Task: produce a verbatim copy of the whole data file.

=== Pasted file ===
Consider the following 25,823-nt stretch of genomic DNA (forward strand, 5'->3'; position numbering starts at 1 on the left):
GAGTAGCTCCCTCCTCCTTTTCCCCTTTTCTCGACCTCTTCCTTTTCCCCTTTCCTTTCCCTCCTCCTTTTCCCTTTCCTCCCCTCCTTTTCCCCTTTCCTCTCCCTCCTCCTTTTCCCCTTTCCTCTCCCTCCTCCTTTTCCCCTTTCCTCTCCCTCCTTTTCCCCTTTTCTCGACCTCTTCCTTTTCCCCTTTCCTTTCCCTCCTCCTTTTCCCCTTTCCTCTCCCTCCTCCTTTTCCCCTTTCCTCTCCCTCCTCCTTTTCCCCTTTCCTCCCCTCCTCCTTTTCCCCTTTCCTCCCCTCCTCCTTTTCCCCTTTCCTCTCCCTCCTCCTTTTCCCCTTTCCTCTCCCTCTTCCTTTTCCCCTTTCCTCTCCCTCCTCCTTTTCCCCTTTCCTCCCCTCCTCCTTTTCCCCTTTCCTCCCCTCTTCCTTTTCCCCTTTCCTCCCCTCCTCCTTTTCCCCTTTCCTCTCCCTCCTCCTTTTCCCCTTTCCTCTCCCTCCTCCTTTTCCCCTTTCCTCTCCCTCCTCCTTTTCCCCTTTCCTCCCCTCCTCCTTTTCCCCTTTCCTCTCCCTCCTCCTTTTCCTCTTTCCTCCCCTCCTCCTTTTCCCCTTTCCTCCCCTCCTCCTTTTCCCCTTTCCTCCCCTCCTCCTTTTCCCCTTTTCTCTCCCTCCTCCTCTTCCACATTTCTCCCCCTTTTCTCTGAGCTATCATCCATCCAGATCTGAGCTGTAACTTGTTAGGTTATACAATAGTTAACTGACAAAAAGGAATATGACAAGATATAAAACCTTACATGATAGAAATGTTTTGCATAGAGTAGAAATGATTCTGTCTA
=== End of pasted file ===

Consider the following 25,823-nt stretch of genomic DNA (forward strand, 5'->3'; position numbering starts at 1 on the left):
GAGTAGCTCCCTCCTCCTTTTCCCCTTTTCTCGACCTCTTCCTTTTCCCCTTTCCTTTCCCTCCTCCTTTTCCCTTTCCTCCCCTCCTTTTCCCCTTTCCTCTCCCTCCTCCTTTTCCCCTTTCCTCTCCCTCCTCCTTTTCCCCTTTCCTCTCCCTCCTTTTCCCCTTTTCTCGACCTCTTCCTTTTCCCCTTTCCTTTCCCTCCTCCTTTTCCCCTTTCCTCTCCCTCCTCCTTTTCCCCTTTCCTCTCCCTCCTCCTTTTCCCCTTTCCTCCCCTCCTCCTTTTCCCCTTTCCTCCCCTCCTCCTTTTCCCCTTTCCTCTCCCTCCTCCTTTTCCCCTTTCCTCTCCCTCTTCCTTTTCCCCTTTCCTCTCCCTCCTCCTTTTCCCCTTTCCTCCCCTCCTCCTTTTCCCCTTTCCTCCCCTCTTCCTTTTCCCCTTTCCTCCCCTCCTCCTTTTCCCCTTTCCTCTCCCTCCTCCTTTTCCCCTTTCCTCTCCCTCCTCCTTTTCCCCTTTCCTCTCCCTCCTCCTTTTCCCCTTTCCTCCCCTCCTCCTTTTCCCCTTTCCTCTCCCTCCTCCTTTTCCTCTTTCCTCCCCTCCTCCTTTTCCCCTTTCCTCCCCTCCTCCTTTTCCCCTTTCCTCCCCTCCTCCTTTTCCCCTTTTCTCTCCCTCCTCCTCTTCCACATTTCTCCCCCTTTTCTCTGAGCTATCATCCATCCAGATCTGAGCTGTAACTTGTTAGGTTATACAATAGTTAACTGACAAAAAGGAATATGACAAGATATAAAACCTTACATGATAGAAATGTTTTGCATAGAGTAGAAATGATTCTGTCTA